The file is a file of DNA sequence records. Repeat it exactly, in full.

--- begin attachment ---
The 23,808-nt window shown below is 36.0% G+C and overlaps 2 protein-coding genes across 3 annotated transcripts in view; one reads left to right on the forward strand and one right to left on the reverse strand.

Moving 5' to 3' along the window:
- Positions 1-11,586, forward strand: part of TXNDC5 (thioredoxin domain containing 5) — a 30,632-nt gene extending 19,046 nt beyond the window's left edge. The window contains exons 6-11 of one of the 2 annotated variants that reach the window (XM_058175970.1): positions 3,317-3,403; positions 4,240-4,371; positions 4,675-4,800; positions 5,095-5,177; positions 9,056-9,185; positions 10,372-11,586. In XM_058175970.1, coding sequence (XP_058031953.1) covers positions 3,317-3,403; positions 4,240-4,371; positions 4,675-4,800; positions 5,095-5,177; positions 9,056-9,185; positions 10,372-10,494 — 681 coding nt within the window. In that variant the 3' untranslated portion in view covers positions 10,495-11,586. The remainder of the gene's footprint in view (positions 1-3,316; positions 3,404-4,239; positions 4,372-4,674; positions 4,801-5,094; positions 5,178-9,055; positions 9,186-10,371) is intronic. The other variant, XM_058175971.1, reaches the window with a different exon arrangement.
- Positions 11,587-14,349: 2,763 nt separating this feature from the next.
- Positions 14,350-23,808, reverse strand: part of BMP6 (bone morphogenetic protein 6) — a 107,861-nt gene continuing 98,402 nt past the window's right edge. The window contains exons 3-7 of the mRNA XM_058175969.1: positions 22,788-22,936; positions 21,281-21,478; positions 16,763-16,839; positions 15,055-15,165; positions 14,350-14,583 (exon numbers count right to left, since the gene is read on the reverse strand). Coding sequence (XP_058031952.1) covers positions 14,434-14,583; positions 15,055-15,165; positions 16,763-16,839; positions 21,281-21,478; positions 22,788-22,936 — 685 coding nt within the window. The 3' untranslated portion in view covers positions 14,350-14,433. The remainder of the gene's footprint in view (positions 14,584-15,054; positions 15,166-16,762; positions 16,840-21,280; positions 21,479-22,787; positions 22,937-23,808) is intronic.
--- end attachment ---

The 23,808-nt window shown below is 36.0% G+C and overlaps 2 protein-coding genes across 3 annotated transcripts in view; one reads left to right on the forward strand and one right to left on the reverse strand.

Moving 5' to 3' along the window:
- Positions 1-11,586, forward strand: part of TXNDC5 (thioredoxin domain containing 5) — a 30,632-nt gene extending 19,046 nt beyond the window's left edge. The window contains exons 6-11 of one of the 2 annotated variants that reach the window (XM_058175970.1): positions 3,317-3,403; positions 4,240-4,371; positions 4,675-4,800; positions 5,095-5,177; positions 9,056-9,185; positions 10,372-11,586. In XM_058175970.1, coding sequence (XP_058031953.1) covers positions 3,317-3,403; positions 4,240-4,371; positions 4,675-4,800; positions 5,095-5,177; positions 9,056-9,185; positions 10,372-10,494 — 681 coding nt within the window. In that variant the 3' untranslated portion in view covers positions 10,495-11,586. The remainder of the gene's footprint in view (positions 1-3,316; positions 3,404-4,239; positions 4,372-4,674; positions 4,801-5,094; positions 5,178-9,055; positions 9,186-10,371) is intronic. The other variant, XM_058175971.1, reaches the window with a different exon arrangement.
- Positions 11,587-14,349: 2,763 nt separating this feature from the next.
- Positions 14,350-23,808, reverse strand: part of BMP6 (bone morphogenetic protein 6) — a 107,861-nt gene continuing 98,402 nt past the window's right edge. The window contains exons 3-7 of the mRNA XM_058175969.1: positions 22,788-22,936; positions 21,281-21,478; positions 16,763-16,839; positions 15,055-15,165; positions 14,350-14,583 (exon numbers count right to left, since the gene is read on the reverse strand). Coding sequence (XP_058031952.1) covers positions 14,434-14,583; positions 15,055-15,165; positions 16,763-16,839; positions 21,281-21,478; positions 22,788-22,936 — 685 coding nt within the window. The 3' untranslated portion in view covers positions 14,350-14,433. The remainder of the gene's footprint in view (positions 14,584-15,054; positions 15,166-16,762; positions 16,840-21,280; positions 21,479-22,787; positions 22,937-23,808) is intronic.